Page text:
Ignore Culture. Forget Layout. Make a Statement. Bob Gill on Design & Creative Thinking

Graphic design legend, Bob Gill, had a thing or two to say about the state of art and design over the past 50 years, and it wasn’t pretty. But it was a much-needed statement in a space already filled with pretty design, a Chelsea gallery where the Dwell on Design conference took place. Gill, a lean man in his 80s with a larger than life presence, took the stage as keynote speaker. He started by asking the audience to look around at the stands on display and observe their logos. He said, “They’re logos, not ideas. You could transpose the logo from one stand to another and it wouldn’t make a difference. There’s no statement there. There are no ideas, just layouts; and this hasn’t changed in 50 yeas... It’s a shame.”
Gill asked the audience to imagine a common assignment: designing the jacket for a book he called Birds of North America. He argued that most designers would tackle this challenge in the same way, with the picture of a bird and some font for the title. Gill declared, “The designer doesn’t express an experience. It’s design as layout…95% of the book jackets at Barnes & Noble are what the culture tells designers is a good design.”

Bob criticized what he sees as the prevailing process of today’s designers, which consists mainly of reading design books and sitting at the computer trying to recall what culture says is good. He encouraged the audience to make a statement with their work and posed the question, “What if you didn’t accept what culture told you was good or bad?”

So how do we go about making work that’s more than just layout? Where do we start? Bob proposed a hypothetical scenario, creating the logo for a dry cleaner:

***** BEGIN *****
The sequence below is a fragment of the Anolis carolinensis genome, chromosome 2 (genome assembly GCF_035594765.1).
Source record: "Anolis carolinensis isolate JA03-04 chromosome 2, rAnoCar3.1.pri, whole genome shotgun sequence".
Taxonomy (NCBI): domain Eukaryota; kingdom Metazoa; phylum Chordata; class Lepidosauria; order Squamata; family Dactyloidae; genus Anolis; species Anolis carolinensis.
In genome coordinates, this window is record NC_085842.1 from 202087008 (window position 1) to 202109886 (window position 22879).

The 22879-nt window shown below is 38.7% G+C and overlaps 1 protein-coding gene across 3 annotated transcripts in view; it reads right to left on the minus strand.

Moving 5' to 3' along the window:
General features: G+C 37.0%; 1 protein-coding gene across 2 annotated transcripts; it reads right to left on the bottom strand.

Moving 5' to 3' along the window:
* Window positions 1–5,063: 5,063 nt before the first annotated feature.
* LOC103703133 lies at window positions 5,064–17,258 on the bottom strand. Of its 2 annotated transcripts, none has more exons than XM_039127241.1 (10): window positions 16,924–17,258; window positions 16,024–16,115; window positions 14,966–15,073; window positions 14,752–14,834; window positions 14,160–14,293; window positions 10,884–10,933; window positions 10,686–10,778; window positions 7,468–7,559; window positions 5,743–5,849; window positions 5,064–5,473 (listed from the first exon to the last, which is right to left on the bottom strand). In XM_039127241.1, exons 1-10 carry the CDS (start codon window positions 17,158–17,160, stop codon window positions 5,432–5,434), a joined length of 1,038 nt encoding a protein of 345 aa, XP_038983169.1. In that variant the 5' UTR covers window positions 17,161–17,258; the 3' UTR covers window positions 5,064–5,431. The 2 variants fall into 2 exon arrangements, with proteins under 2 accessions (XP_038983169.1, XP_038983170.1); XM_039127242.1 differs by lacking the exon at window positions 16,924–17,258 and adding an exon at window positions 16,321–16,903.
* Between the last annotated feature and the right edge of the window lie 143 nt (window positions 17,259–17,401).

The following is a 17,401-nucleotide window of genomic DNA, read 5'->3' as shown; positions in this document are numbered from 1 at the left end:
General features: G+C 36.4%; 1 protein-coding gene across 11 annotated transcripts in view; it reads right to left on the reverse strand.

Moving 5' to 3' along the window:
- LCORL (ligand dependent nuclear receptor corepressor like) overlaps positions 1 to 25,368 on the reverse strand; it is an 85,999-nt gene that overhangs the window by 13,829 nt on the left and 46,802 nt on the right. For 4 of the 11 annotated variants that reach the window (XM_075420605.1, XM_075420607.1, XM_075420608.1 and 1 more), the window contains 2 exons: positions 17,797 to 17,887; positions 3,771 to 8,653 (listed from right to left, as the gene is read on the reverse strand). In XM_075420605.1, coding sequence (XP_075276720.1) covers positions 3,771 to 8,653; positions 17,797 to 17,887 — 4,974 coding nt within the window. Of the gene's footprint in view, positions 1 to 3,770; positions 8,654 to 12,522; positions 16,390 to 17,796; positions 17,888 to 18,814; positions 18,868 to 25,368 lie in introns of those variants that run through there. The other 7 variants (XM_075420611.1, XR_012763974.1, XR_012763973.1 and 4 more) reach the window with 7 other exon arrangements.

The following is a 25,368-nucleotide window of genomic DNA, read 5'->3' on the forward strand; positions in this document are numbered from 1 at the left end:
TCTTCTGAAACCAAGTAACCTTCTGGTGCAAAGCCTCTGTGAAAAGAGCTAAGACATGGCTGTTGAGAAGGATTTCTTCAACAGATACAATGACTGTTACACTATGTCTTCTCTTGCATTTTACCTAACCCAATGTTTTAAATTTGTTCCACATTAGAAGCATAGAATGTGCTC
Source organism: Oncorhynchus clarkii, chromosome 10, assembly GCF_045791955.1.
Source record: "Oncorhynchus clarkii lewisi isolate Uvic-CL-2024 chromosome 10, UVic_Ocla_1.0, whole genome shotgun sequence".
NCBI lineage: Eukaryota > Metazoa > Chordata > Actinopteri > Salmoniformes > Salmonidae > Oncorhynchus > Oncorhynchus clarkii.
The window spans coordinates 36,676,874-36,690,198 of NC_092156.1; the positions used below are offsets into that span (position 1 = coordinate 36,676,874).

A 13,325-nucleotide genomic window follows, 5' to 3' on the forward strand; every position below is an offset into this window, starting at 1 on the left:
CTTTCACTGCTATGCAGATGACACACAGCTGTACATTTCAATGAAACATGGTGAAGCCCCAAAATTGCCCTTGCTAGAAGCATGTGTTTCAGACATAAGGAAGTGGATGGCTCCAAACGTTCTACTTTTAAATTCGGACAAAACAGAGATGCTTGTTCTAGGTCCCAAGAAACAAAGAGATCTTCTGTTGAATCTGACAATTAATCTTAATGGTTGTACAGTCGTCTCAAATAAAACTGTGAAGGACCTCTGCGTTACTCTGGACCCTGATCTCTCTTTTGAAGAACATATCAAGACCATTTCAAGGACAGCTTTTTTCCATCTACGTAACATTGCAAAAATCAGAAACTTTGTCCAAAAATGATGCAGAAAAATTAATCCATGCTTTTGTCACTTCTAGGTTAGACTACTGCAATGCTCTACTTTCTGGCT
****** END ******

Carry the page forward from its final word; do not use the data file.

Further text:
All thoughts have been put in there by culture; they’re not original. Start all over again! Go to the dry cleaner. Sit there. Listen to customers. Look at the equipment. Sit there until you have something interesting to say. If it’s not interesting it’s not ready to be a logo…Whether it’s a logo for a dry cleaner or an ad to legalize marijuana, regardless of what you think you know: Start from zero. Go to the source. Make a statement, not just a logo. If the statement is interesting and original so will the logo. I don’t even touch a pencil until I have a statement, then it designs itself.

 But just because you have an idea it doesn’t mean that it’s good; the solution has to be inevitable. When asked about how to sell ideas to clients and what to do if they don’t like your work, Bob replied:

If the client doesn’t like it, there’s nothing you can do about it. When you present a client with an idea it should seem inevitable. Then, it’s harder for the client to reject it. Don’t go to the client and say, "What do you think? Isn't this nice?"

Gill used the Fedex logo as an example of an inevitable solution. Pointing out the arrow that forms within the negative space as obvious, inevitable, great.

In spite of the decades he’s spent delivering lectures and classes on the topic, Bob Gill insists that not much has changed. “They say it’s very interesting and the next day they go and do the same thing.” He criticized the importance that ad agencies place into pleasing the client, giving way to mediocre design, “Clients seem happy and life goes on. Companies go on living... I’m interested in design, not the client.”

We've been warned. As inspiring and insightful as Bob Gill's words are, we'll most likely forget and go back to our same old habits. So to help our brains retain the wisdom a little longer here's a list of 5 lessons for us to keep posted at our desks: 

  1. Design as IDEA, not as layout
  2. The solution should be INEVITABLE
  3. Make a STATEMENT, not just a logo
  4. Start from zero
  5. Go to the source

Photo Credits: All work featured by Bob Gill.

Erika Schader